There are some more good comments on KM Australia from Serena Joyner on the NSW KM Forum blog.
Serena raises the perennial question of how to cope with vendor presentations at such major events. KM is about people, but I think that most of us agree that many (although certainly not all) KM initiatives require some technology to support them. Events like this need funding from vendors to make them possible (or they will come with much higher fees). The vendors need to see some return on this investment, so they need a speaking spot.
The result is two entirely different types of presentation. One from the viewpoint of people (and these may be either actual case studies or may be more about possibilities and research) and the other from the viewpoint of IT systems.
Ark did concentrate on having the vendors present much more from a Case Study point of view this year, which did help. But one vendor case study presentation that stuck in my mind still tended to focus much more on the actual system implementation and rollout than on the business situation that the technology solution was intended to address.
I worked in IT for five years – I am used to the mind set of IT vendors. But surely it would be a better pitch to have presented this same case in a different way? Hearing about the implementation does not make me more likely to buy the boxes and software. If I heard more about the human and business sides of the same story, and liked what I heard, then I may be even more interested in buying the solution. (Which of course assumes that I have a budget to buy it…)
[…] Other bloggers include Chris Fletcher, David Rymer, Dave Snowden, and Keith De La Rue (on vendors, digital tribes and peer-to-peer). […]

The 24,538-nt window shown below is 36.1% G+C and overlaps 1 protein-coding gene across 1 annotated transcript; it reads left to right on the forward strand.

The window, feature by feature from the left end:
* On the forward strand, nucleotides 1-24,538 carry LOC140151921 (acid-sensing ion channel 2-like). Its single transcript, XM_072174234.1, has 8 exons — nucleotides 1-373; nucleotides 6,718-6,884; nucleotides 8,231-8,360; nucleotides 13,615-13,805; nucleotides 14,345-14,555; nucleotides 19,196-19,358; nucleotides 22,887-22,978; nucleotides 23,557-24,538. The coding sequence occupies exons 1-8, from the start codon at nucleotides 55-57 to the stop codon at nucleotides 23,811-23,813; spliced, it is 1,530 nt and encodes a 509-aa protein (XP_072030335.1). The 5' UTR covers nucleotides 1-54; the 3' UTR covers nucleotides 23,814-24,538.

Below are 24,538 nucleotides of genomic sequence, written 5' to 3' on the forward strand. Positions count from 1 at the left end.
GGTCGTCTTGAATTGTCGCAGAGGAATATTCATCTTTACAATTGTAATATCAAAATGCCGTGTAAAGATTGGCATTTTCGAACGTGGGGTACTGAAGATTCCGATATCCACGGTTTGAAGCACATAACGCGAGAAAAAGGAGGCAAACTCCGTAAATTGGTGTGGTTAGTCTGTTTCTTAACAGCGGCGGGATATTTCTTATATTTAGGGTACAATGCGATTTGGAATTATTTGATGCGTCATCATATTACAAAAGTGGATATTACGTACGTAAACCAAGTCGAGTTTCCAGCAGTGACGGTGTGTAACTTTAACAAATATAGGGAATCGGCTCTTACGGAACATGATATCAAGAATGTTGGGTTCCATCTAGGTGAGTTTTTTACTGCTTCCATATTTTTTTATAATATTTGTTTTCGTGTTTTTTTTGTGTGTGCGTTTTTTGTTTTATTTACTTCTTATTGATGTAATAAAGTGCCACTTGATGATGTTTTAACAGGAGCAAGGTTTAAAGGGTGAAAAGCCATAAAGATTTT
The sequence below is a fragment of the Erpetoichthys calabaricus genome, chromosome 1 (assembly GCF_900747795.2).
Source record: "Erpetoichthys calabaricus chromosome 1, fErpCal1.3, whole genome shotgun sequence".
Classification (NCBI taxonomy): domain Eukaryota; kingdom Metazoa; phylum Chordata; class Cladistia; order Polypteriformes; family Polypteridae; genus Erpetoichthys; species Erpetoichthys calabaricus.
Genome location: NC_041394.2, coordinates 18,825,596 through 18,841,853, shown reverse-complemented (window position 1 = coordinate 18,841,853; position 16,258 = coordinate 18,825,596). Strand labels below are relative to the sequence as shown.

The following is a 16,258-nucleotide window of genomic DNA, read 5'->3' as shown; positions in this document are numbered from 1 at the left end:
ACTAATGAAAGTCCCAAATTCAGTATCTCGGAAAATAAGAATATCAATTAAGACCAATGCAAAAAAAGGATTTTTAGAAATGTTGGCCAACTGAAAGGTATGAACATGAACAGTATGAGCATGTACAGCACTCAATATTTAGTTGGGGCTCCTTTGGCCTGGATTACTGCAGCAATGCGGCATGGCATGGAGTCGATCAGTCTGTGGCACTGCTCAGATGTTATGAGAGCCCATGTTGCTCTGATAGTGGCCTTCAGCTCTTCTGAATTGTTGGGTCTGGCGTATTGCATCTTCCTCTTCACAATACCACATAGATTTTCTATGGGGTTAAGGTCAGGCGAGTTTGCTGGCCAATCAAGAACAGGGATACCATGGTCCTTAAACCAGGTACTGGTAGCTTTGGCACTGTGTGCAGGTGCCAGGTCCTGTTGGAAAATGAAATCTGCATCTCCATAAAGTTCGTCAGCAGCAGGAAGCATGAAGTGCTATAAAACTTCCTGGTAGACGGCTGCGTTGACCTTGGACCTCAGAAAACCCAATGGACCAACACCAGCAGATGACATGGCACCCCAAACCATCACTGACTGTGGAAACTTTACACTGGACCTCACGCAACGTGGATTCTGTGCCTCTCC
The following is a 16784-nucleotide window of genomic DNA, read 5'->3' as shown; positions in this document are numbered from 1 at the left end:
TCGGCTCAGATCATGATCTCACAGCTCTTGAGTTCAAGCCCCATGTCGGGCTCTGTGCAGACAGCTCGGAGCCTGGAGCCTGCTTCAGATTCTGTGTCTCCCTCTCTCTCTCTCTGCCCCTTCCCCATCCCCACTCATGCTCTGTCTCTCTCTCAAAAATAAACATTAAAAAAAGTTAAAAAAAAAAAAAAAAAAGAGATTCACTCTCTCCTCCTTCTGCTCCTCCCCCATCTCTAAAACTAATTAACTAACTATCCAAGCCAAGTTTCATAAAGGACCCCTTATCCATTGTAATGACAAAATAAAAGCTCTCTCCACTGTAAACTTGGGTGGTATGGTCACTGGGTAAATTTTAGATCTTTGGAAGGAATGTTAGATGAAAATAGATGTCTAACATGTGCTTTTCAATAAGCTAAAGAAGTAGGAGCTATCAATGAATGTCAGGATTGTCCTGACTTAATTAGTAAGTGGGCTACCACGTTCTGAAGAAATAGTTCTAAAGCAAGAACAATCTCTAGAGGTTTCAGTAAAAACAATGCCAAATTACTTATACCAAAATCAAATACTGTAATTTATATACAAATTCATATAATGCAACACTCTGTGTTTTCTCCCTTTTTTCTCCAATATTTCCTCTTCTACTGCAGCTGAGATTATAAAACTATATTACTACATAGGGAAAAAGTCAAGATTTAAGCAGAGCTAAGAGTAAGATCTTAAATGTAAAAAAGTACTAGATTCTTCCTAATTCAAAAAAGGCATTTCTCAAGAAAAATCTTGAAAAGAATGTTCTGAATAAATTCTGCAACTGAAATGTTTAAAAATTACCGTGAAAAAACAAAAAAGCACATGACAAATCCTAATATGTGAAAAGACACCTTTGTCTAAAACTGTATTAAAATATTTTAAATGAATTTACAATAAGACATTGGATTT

Greg – Thanks for this info – looks interesting. Will check it out!
Talking of vendors, you should know about a new free KM system from Wordware, designed for KM entrepreneurs, looking to make a living in KM on the net.
It’s called gStepOne, a knowledge-based wizard writer (like WorkScript, which you know of), that works with the Google toolset (apps, calendar, gmail, etc.) and facilitates linking knowledge processes into web-based services.
It’s a great tool for offering KM services to small/midsize businesses via the web. It’s easy to use and it enables knowledge consultants to add value. With it, they can take their client’s process and procedural knowledge base and generate interactive wizards for their client’s staff.
gStepOne consists of:
• An online Procedure Mapping Screen, for creating and linking your procedure maps to Google docs policies, presentations, instructions, spreadsheets, forms, training material, and Google Apps, and generating Google Wizards.
• The Wizard Desktop Screen, which shows work trays and the status of Wizards and enables consultants to initiate and manage Wizards and set up company details.
• The Google Wizard Screen that displays each Wizard to be performed as a sequence of steps backed by resources that support each step. When users start a Wizard, it displays the first step on the Wizard screen, ready to be performed, complete with the Google resources, applications and web services needed to complete the procedure.
You may find it useful to review the Beta launch video on the website (http://www.gstepone.com), or at YouTube: gStepOne – Free Google Wizard Writer.
We welcome all users. Anyone can register for an account at the website: http://www.gstepone.com,
Please check it out, we are keen to get it in use and we welcome your feedback